// putOrIgnore does a smart cast to Koltin Any after an if check
set(author) = putOrIgnore(“author”, author)}
We need to make sure to register this class with Parse before we call itialize:
// Register your parse models
gisterSubclass();
// Add your initialization code here
itialize(this, “7zBztvyG4hYQ9XghgfqYxfRcL3SMBYWAj0GUL”, “iZWhgJRu6yKm3iNMbTaguLcNCV3qedijWL”);}}
Now we can add fields and constructors to our TodoItem:
public TodoItem() {
super();}
// Add a constructor that contains core properties
public TodoItem(String body) {
super();
setBody(body);}
// Use getString and others to access fields
public String getBody() {
return getString(“body”);}
// Use put to modify field values
public void setBody(String value) {
put(“body”, value);}
// Get the user for this item
public ParseUser getUser() {
return getParseUser(“owner”);}
// Associate each item with a user
public void setOwner(ParseUser user) {
put(“owner”, user);}}
Notice that now our model has getBody, setBody as well as property methods for storing which user created the TodoItem.
Note: When creating Parse models, avoid creating unnecessary member instance variables and instead rely directly on getString-type methods to retrieve the values of database properties.
Saving or Updating Objects
Let’s suppose we wanted to save a TodoItem to the Parse database, create a new TodoItem, set the data attributes and then trigger a save with saveInBackground:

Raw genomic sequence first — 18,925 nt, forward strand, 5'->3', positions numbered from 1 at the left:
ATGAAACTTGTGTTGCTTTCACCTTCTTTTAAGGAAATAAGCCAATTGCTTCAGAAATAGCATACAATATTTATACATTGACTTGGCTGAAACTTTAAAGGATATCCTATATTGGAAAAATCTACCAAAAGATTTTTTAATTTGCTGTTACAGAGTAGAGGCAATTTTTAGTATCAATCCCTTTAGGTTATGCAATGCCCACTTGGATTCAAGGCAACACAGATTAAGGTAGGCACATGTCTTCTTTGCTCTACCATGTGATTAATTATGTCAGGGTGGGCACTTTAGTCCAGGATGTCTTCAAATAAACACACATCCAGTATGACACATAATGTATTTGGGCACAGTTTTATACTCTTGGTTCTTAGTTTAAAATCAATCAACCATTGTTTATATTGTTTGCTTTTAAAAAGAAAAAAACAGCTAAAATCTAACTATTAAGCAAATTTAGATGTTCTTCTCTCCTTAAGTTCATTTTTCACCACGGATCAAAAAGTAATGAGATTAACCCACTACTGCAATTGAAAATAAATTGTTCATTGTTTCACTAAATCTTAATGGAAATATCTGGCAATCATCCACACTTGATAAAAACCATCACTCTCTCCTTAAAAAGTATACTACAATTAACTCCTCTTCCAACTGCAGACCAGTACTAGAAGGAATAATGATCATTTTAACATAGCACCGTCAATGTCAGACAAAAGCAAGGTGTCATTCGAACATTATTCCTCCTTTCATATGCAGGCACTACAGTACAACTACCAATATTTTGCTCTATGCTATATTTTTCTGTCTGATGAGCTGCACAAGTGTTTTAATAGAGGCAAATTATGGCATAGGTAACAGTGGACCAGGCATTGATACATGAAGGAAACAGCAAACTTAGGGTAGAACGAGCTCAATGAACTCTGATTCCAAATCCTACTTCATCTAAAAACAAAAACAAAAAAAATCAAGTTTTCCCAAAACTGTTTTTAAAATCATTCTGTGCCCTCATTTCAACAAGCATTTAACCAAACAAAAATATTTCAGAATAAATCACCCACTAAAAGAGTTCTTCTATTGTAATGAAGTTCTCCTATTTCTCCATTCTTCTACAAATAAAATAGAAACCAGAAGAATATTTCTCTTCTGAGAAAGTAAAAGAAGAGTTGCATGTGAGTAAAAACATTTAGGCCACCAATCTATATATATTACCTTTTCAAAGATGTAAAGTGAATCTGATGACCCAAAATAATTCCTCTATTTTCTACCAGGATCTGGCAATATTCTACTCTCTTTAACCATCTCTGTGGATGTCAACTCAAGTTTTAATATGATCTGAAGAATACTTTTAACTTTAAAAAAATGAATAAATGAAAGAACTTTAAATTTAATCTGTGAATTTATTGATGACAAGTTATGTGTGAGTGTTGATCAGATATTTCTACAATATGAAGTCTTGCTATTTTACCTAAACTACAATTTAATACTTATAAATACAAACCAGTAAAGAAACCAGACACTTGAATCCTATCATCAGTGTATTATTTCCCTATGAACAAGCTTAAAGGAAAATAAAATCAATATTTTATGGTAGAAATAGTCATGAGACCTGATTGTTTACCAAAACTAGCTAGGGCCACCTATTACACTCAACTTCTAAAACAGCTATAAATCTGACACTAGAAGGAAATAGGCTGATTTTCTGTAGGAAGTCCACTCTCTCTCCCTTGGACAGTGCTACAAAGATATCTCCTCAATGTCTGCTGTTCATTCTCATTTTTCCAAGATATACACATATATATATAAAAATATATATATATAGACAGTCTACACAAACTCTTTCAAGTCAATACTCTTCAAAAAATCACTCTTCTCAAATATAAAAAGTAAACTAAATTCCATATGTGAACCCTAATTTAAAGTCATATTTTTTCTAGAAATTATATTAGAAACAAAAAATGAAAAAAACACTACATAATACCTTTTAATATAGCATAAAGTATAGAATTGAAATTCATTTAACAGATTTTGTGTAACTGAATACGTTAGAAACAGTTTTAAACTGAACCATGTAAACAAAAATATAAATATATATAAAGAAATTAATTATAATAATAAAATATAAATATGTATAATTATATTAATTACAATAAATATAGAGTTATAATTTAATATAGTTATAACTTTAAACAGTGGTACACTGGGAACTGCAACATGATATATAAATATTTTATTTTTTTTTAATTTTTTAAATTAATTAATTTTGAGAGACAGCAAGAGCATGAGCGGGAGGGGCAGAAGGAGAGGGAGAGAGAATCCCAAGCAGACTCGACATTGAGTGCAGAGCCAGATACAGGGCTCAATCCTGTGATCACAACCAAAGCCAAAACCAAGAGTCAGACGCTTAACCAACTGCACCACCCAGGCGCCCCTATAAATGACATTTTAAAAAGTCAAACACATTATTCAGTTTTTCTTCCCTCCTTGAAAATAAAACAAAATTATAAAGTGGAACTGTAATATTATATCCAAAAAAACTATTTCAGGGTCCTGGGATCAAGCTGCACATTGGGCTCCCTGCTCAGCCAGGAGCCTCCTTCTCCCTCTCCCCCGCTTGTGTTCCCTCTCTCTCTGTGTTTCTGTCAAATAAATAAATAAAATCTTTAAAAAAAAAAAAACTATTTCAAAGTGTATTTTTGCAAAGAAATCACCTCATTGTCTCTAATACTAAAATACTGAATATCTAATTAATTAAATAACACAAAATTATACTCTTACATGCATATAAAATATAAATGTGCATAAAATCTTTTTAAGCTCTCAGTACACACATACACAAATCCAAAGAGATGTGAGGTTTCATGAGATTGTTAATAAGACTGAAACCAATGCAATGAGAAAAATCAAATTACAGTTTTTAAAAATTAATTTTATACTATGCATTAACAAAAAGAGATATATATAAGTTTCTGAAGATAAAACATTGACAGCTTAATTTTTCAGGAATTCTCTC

TodoItem todoItem = new TodoItem(“Do laundry”);
// Set the current user, assuming a user is signed in
tOwner(tCurrentUser());
// Immediately save the data asynchronously
veInBackground();
// or for a more robust offline save
// veEventually();
Note that there are two ways to save an object: saveInBackground which executes immediately and saveEventually which will store the update on the device and push to the server once internet access is available.
See the saving objects and updating docs docs for more details. Also, check out the relational data section.
Querying Objects
Objects By Id
If you have the objectId, you can retrieve the whole ParseObject using a ParseQuery:
// Specify which class to query
ParseQuery query = tQuery();
// Specify the object id
tInBackground(“aFuEsvjoHt”, new GetCallback() {
public void done(TodoItem item, ParseException e) {
// Access data using the `get` methods for the object
String body = tBody();
// Access special values that are built-in to each object
String objectId = tObjectId();